The case of the day is Standard Chartered Bank v. Ahmad Hamad Al Gosaibi & Brothers Co. (N.Y. Sup. Ct. 2012). I covered a related § 1782 application, Ahmad Hamad Algosaibi & Brothers Co. v. StandardChartered International (USA) Ltd., in October 2011. The facts of today’s case can be stated much more simply than the facts of the prior case. According to the Bahraini judgment, Standard Charter agreed to sell Saudi Riyals to AHAB for $25 million. It transferred the Riyals to AHAB’s account, and AHAB failed to pay. AHAB’s defense was that Maan Abdulwahid Al Sanea, whom we met in the prior post, forged the documents relating to the transaction and stole the money for his own use.

In the new case, Standard Charter sought recognition and enforcement of a $25 million judgment of the Bahrain Chamber for Dispute Resolution 1 that entered in 2009. AHAB had appeared and defended the Bahraini proceeding but had not appealed in Bahrain. It made three arguments in New York. First, it argued that the complaint was insufficient because it did not allege that the Bahraini court had subject matter or personal jurisdiction or that the Bahraini judiciary provided impartial tribunals and procedures compatible with due process. The judge, citing Narajno and other cases, held that such matters were affirmative defenses and thus that they need not be pleaded.

Second, AHAB argued that it had not had due process in the Bahraini proceedings. It pointed to the fact that much of the fact-finding was done by court-appointed experts rather than by the court itself. The judge rejected this argument on the grounds that this was a common method of fact-finding in the civil law. It’s noteworthy that although the BCDR’s forgery expert accepted the contention that Al Sanea had forged signatures on the relevant documents, it found that Standard Chartered had proved that Al Sanea had acted with authority and held AHAB liable for its agent’s misconduct. AHAB also argued that the BCDR had denied due process in other ways (failing to join Al Sanea or stay the case pending the outcome of the criminal case against him; offering only a direct appeal to the Court of Cassation rather than a first appeal to an intermediate court; failing to offer an opportunity for its witnesses to testify by videoconference from Saudi Arabia, where it was unclear that video testimony would have been forbidden and where it was unclear what additional evidence the witnesses would have offered). The court rejected all of these theories, apparently correctly.

Last, AHAB argued that Bahrain was an inconvenient forum. But AHAB was served with process in Saudi Arabia, and the statute permits a forum non conveniens defense only in cases “of jurisdiction based only on personal service,” i.e., in tag jurisdiction cases.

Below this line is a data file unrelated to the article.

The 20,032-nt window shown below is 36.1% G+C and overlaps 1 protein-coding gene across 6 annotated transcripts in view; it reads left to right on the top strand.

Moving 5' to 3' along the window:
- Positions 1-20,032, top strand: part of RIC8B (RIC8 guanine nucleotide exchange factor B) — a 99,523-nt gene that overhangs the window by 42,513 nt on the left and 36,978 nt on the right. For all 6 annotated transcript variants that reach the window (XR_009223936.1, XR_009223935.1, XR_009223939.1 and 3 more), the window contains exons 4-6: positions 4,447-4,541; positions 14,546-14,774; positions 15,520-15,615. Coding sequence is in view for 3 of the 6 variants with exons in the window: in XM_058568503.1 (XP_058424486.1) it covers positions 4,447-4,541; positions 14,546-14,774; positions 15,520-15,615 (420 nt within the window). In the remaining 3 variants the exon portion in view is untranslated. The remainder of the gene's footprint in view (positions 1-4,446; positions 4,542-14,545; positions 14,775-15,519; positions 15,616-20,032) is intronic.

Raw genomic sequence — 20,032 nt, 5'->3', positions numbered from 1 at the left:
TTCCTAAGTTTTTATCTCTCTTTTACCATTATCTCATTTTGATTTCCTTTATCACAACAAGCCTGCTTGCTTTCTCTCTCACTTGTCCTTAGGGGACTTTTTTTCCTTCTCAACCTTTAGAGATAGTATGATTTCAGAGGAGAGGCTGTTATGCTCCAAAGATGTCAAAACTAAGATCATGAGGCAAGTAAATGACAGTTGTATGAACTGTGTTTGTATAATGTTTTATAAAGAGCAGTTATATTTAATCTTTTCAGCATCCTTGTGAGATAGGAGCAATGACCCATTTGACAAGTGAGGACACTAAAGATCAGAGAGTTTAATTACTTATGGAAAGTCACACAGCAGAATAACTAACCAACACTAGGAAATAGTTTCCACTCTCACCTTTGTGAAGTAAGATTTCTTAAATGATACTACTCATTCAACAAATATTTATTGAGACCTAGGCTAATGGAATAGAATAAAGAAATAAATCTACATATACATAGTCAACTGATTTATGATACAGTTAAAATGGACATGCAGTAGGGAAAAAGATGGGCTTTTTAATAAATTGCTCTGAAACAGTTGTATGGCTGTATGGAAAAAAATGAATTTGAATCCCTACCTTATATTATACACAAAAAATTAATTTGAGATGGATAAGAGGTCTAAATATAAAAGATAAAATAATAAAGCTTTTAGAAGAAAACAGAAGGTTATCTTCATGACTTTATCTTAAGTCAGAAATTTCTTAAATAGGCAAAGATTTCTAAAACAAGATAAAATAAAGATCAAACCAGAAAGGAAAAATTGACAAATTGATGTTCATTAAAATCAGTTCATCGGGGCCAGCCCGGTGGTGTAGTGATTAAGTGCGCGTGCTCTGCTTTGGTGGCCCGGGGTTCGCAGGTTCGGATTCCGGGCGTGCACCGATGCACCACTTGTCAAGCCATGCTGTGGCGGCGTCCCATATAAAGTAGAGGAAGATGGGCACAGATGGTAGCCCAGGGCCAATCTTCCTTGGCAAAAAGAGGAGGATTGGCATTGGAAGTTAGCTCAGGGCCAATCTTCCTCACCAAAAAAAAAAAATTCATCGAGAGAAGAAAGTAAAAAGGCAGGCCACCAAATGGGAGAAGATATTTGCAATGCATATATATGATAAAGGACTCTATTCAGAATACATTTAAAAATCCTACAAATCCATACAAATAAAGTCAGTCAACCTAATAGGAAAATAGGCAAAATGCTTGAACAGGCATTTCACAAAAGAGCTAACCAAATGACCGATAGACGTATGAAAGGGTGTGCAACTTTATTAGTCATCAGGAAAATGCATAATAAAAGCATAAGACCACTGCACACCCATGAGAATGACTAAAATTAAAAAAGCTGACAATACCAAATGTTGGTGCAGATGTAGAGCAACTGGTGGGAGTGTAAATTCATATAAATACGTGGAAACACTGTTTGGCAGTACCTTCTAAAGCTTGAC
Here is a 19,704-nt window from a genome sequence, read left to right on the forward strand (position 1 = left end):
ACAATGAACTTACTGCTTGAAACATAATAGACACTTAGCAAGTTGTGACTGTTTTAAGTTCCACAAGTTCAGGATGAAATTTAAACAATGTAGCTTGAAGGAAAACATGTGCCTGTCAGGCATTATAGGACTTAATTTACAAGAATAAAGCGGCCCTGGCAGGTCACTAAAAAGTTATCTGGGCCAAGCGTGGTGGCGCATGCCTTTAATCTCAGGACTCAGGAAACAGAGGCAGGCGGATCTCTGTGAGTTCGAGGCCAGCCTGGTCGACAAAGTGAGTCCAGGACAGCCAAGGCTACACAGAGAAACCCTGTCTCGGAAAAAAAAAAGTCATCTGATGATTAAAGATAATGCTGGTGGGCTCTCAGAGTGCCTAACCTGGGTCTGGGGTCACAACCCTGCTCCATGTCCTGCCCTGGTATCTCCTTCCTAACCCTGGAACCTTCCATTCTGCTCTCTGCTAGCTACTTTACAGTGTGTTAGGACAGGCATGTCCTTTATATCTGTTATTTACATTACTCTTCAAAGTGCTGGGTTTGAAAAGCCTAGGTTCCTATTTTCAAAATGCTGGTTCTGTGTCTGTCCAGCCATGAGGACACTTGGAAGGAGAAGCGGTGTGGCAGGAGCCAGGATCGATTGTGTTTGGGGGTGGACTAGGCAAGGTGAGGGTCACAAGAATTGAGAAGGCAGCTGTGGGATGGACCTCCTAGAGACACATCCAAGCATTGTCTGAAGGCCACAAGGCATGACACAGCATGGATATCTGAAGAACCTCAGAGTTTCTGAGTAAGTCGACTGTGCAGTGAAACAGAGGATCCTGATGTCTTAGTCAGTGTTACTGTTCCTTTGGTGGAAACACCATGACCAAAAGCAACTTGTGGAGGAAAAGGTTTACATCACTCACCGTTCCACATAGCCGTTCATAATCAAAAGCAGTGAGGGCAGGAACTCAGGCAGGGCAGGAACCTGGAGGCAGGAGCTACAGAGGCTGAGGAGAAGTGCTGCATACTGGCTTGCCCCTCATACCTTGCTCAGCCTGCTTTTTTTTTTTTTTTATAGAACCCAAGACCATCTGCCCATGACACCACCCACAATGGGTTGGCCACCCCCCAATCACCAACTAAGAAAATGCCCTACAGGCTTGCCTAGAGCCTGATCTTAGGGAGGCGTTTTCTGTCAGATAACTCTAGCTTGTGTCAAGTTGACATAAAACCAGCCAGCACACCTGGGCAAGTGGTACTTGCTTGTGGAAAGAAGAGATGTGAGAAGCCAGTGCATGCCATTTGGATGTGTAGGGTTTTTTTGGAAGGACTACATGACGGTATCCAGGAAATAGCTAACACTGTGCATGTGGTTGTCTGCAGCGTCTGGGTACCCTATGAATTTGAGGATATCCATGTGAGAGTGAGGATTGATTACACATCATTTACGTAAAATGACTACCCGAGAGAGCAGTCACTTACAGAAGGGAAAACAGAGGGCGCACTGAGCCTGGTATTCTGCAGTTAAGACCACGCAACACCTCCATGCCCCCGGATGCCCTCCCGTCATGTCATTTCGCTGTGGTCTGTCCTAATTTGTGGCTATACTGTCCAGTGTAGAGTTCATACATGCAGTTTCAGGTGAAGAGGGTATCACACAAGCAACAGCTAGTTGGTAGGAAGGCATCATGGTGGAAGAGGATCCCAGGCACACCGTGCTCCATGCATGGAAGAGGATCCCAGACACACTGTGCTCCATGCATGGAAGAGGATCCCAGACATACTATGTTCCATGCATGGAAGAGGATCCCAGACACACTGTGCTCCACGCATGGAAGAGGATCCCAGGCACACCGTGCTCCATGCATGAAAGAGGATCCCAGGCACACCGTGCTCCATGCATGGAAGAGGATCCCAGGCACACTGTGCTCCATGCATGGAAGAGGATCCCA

1. The BCDR was established by royal decree in 2009.

Case of the Day: Khatib v. Murrar

The case of the day is Khatib v. Murrar (Ill. App. Ct. 2012). Lami Khatib and Najat Murrar were married in Jordan in 2000. At the time of the marriage, Khatib paid Murrar’s father a dowry of one golden dinar, and under the marriage contract there was also a deferred dowry of JOD 5,000. Khatib and Murrar moved to the United States in 2009, but they separated and Khatib moved back to Jordan alone. In December 2009, Khatib obtained a certificate of revocable divorce from the Religious Court of Sweileh. The revocable divorce gave Khatib the “right to return [Murrar] to [Khatib’s] matrimonial bond within the legally prescribed waiting period.”

Murrar had no notice of the proceedings and learned of them only when she received a copy of the certificate of revocable divorce. After she had notice of the revocable divorce, a certificate of final divorce was registered in the Jordanian Ministry of the Interior. Murrar sued for divorce in Chicago, and Khatib moved to dismiss for lack of jurisdiction on the grounds that Murrar had already been divorced. Khatib was unsuccessful. He then sought recognition of the Jordanian judgment of divorce, and the Circuit Court certified the question for review by the Appellate Court.

The court held that the judgment could not be recognized. First, it was not entitled to recognition under the UFMJRA, because it was not a money judgment. Easy. Second, it is not entitled to recognition under the UEFJA, which in Illinois apparently applies both to sister-state judgments and to foreign state judgments. Here, the court held that the Jordanian proceedings had denied Murrar due process, which seems also clearly correct. Last, the court refused recognition under non-statutory principles of comity for essentially the same reasons.